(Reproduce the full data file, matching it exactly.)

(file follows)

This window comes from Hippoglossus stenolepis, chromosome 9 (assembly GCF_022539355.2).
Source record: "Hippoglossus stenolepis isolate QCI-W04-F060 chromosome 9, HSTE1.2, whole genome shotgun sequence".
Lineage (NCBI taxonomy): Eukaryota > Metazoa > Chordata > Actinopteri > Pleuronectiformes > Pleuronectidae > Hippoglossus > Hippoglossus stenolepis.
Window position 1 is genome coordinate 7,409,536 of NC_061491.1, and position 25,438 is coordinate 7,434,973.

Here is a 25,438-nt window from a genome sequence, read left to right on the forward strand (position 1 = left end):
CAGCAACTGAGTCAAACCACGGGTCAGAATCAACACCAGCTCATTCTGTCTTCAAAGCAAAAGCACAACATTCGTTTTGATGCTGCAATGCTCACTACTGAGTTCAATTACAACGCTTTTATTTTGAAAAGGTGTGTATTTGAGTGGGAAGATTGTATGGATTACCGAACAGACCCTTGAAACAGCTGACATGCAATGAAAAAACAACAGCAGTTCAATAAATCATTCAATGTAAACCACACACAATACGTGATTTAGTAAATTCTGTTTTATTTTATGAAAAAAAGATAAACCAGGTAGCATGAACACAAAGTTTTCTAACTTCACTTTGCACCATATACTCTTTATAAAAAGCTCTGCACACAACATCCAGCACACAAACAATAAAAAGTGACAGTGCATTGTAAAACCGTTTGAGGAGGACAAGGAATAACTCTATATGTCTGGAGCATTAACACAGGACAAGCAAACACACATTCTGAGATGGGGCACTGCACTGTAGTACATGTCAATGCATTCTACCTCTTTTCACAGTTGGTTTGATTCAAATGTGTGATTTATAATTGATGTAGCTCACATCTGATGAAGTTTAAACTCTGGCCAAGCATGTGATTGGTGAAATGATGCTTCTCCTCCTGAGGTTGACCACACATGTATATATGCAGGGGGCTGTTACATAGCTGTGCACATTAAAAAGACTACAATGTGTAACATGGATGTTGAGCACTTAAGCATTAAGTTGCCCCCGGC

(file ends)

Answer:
This window comes from Hippoglossus stenolepis, chromosome 9 (assembly GCF_022539355.2).
Source record: "Hippoglossus stenolepis isolate QCI-W04-F060 chromosome 9, HSTE1.2, whole genome shotgun sequence".
Lineage (NCBI taxonomy): Eukaryota > Metazoa > Chordata > Actinopteri > Pleuronectiformes > Pleuronectidae > Hippoglossus > Hippoglossus stenolepis.
Window position 1 is genome coordinate 7,409,536 of NC_061491.1, and position 25,438 is coordinate 7,434,973.

Here is a 25,438-nt window from a genome sequence, read left to right on the forward strand (position 1 = left end):
CAGCAACTGAGTCAAACCACGGGTCAGAATCAACACCAGCTCATTCTGTCTTCAAAGCAAAAGCACAACATTCGTTTTGATGCTGCAATGCTCACTACTGAGTTCAATTACAACGCTTTTATTTTGAAAAGGTGTGTATTTGAGTGGGAAGATTGTATGGATTACCGAACAGACCCTTGAAACAGCTGACATGCAATGAAAAAACAACAGCAGTTCAATAAATCATTCAATGTAAACCACACACAATACGTGATTTAGTAAATTCTGTTTTATTTTATGAAAAAAAGATAAACCAGGTAGCATGAACACAAAGTTTTCTAACTTCACTTTGCACCATATACTCTTTATAAAAAGCTCTGCACACAACATCCAGCACACAAACAATAAAAAGTGACAGTGCATTGTAAAACCGTTTGAGGAGGACAAGGAATAACTCTATATGTCTGGAGCATTAACACAGGACAAGCAAACACACATTCTGAGATGGGGCACTGCACTGTAGTACATGTCAATGCATTCTACCTCTTTTCACAGTTGGTTTGATTCAAATGTGTGATTTATAATTGATGTAGCTCACATCTGATGAAGTTTAAACTCTGGCCAAGCATGTGATTGGTGAAATGATGCTTCTCCTCCTGAGGTTGACCACACATGTATATATGCAGGGGGCTGTTACATAGCTGTGCACATTAAAAAGACTACAATGTGTAACATGGATGTTGAGCACTTAAGCATTAAGTTGCCCCCGGC